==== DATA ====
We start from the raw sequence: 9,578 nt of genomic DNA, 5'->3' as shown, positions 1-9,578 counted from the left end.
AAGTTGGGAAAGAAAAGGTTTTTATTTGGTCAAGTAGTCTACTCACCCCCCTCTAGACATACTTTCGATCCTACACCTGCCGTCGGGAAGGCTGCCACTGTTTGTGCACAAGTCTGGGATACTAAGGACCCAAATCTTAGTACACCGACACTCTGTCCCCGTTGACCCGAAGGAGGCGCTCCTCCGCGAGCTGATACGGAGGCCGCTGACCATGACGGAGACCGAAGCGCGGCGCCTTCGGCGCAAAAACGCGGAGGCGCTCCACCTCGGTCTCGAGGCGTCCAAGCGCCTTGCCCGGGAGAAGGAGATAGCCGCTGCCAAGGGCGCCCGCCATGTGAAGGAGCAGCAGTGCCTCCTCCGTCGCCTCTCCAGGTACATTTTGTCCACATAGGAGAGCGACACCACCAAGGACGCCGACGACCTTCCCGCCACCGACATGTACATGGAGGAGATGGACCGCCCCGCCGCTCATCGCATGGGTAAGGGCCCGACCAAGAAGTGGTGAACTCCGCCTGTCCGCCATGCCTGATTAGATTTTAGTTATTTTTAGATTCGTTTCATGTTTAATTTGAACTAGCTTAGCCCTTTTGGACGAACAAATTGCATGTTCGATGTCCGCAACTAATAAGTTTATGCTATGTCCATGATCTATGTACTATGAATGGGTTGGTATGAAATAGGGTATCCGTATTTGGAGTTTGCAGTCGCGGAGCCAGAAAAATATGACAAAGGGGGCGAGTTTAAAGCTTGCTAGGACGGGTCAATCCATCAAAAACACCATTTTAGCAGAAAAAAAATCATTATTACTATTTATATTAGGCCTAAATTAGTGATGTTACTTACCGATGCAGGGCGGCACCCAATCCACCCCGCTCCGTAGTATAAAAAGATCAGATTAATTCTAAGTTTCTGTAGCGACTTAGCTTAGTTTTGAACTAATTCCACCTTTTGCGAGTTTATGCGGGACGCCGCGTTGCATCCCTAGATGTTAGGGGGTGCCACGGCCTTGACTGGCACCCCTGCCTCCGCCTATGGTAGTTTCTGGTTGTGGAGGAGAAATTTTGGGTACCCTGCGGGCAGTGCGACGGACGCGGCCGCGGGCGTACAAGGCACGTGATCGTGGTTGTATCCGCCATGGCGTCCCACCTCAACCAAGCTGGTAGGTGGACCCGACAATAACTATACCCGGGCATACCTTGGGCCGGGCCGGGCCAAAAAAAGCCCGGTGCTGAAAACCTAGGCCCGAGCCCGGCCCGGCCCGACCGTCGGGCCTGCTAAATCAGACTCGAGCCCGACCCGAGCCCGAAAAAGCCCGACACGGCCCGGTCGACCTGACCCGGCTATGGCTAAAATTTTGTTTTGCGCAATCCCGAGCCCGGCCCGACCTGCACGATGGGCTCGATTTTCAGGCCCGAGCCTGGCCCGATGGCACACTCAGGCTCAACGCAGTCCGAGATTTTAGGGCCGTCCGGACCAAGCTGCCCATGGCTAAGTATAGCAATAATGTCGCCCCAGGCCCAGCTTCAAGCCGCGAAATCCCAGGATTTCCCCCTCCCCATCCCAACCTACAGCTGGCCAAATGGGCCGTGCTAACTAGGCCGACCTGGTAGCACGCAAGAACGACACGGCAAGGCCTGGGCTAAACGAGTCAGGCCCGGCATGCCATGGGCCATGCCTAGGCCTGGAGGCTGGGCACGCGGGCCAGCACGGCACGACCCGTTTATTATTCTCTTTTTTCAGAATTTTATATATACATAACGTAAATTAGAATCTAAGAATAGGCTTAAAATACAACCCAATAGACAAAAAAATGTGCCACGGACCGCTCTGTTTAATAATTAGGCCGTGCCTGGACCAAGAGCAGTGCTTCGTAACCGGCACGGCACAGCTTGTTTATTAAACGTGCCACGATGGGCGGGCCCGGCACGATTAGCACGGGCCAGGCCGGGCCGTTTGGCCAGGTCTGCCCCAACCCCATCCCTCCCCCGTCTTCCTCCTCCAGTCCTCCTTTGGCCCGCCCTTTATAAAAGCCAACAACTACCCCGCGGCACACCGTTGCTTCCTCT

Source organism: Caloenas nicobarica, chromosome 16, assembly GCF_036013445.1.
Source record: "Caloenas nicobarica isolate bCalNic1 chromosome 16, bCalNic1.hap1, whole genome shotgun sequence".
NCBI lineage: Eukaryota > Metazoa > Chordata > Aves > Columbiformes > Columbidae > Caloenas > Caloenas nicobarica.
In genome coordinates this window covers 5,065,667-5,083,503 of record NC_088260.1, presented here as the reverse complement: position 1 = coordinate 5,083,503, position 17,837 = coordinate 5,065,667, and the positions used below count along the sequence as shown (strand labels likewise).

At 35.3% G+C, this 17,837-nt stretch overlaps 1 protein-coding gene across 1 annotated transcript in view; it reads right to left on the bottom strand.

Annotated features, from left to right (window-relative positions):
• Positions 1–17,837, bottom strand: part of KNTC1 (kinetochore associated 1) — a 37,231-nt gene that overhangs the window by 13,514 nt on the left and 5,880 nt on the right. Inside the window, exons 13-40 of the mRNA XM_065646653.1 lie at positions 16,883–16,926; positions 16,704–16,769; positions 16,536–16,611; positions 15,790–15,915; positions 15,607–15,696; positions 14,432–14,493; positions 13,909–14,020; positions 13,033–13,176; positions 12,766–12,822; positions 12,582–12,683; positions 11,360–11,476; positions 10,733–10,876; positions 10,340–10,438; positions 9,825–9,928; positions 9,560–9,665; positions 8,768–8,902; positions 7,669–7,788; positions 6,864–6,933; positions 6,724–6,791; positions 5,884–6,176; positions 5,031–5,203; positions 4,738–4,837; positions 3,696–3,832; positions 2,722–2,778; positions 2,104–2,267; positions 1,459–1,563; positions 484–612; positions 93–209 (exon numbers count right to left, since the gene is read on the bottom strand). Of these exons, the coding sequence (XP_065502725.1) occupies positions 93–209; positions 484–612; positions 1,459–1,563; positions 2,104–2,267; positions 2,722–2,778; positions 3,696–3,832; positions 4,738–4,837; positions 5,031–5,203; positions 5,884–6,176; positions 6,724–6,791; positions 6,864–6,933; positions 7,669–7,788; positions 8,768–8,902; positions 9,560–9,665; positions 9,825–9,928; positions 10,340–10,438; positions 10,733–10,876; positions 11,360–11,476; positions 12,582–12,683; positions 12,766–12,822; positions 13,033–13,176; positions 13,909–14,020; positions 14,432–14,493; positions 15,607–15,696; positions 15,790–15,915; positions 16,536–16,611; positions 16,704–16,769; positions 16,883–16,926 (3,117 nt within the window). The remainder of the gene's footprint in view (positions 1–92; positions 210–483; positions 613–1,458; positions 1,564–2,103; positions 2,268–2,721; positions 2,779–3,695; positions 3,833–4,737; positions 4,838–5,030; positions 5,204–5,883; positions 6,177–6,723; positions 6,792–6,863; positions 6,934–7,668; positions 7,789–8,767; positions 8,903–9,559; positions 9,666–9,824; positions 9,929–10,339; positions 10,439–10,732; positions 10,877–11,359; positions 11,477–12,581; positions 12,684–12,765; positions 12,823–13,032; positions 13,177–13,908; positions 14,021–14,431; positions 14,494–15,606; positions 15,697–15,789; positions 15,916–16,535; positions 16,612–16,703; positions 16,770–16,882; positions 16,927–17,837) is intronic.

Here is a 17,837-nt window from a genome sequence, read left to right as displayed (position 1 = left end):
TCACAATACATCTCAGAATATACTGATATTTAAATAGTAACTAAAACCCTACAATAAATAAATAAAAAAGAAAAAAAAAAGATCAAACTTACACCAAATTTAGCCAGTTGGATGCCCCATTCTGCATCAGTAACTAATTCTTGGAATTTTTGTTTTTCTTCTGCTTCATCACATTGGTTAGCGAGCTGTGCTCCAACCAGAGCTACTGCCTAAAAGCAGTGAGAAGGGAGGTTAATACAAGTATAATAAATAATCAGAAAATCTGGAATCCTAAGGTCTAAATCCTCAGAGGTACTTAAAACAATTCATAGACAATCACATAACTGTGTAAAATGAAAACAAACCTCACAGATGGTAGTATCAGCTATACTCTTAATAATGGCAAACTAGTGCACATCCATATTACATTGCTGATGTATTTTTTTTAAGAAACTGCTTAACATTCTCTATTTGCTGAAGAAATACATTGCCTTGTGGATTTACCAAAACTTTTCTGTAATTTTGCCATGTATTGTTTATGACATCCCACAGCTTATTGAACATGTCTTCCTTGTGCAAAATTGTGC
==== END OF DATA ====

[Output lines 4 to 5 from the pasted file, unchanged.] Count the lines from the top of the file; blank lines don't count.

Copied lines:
Source record: "Caloenas nicobarica isolate bCalNic1 chromosome 16, bCalNic1.hap1, whole genome shotgun sequence".
NCBI lineage: Eukaryota > Metazoa > Chordata > Aves > Columbiformes > Columbidae > Caloenas > Caloenas nicobarica.